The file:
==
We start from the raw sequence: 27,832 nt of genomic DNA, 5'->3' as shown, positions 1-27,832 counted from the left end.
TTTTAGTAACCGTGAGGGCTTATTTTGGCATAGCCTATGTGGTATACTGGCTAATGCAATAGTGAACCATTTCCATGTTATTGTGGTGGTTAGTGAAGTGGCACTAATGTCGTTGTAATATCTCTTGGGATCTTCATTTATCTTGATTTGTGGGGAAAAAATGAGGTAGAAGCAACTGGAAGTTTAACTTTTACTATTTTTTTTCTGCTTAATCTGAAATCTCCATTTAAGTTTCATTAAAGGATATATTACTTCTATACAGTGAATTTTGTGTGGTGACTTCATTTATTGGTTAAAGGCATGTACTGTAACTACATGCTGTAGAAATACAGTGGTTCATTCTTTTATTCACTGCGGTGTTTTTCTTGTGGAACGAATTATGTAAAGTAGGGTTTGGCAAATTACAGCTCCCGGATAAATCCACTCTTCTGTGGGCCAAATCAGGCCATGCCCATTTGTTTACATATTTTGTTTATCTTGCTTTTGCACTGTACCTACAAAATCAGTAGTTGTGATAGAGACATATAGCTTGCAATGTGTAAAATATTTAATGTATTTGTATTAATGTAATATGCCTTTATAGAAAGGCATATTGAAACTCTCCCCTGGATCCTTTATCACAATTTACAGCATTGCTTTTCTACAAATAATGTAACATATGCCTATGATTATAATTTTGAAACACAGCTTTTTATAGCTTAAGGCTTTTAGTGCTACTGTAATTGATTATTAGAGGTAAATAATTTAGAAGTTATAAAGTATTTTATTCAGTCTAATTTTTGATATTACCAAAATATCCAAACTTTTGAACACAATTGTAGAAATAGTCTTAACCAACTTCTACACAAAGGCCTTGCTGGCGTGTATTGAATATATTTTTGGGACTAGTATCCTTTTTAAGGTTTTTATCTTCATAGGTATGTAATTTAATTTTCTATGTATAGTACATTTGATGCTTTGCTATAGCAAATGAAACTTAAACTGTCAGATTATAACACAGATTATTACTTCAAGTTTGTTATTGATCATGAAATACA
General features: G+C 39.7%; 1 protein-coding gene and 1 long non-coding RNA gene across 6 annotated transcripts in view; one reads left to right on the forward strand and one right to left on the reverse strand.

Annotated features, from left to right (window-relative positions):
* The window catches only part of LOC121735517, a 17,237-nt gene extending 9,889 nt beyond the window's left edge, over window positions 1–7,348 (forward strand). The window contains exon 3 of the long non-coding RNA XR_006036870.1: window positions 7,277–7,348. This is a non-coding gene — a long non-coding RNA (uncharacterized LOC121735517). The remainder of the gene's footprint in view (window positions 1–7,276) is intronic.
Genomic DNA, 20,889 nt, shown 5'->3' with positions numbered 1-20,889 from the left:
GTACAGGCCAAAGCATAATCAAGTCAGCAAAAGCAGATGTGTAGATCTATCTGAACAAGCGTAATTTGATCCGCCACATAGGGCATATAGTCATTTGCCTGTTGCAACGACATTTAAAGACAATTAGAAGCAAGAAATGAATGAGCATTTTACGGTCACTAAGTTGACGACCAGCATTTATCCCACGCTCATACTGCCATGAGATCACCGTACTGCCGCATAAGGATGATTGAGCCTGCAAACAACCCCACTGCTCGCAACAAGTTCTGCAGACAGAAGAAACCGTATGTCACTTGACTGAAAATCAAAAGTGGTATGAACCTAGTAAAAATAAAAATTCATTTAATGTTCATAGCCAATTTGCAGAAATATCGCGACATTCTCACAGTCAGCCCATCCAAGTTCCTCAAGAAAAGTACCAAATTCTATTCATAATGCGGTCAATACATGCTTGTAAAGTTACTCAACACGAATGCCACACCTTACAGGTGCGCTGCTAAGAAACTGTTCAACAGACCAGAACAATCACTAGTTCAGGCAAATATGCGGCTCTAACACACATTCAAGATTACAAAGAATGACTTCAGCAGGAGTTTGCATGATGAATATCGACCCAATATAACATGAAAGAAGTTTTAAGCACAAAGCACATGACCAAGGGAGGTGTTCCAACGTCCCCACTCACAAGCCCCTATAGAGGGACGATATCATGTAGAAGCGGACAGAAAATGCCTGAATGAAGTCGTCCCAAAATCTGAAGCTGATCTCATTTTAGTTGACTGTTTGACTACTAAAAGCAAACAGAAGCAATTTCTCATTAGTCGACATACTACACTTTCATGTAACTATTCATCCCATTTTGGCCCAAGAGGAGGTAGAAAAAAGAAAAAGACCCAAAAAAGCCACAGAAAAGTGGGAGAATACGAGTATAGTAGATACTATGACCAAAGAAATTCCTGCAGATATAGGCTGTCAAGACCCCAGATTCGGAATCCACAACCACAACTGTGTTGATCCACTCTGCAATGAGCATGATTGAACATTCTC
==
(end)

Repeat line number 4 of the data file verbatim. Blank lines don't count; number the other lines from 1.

Annotated features, from left to right (window-relative positions):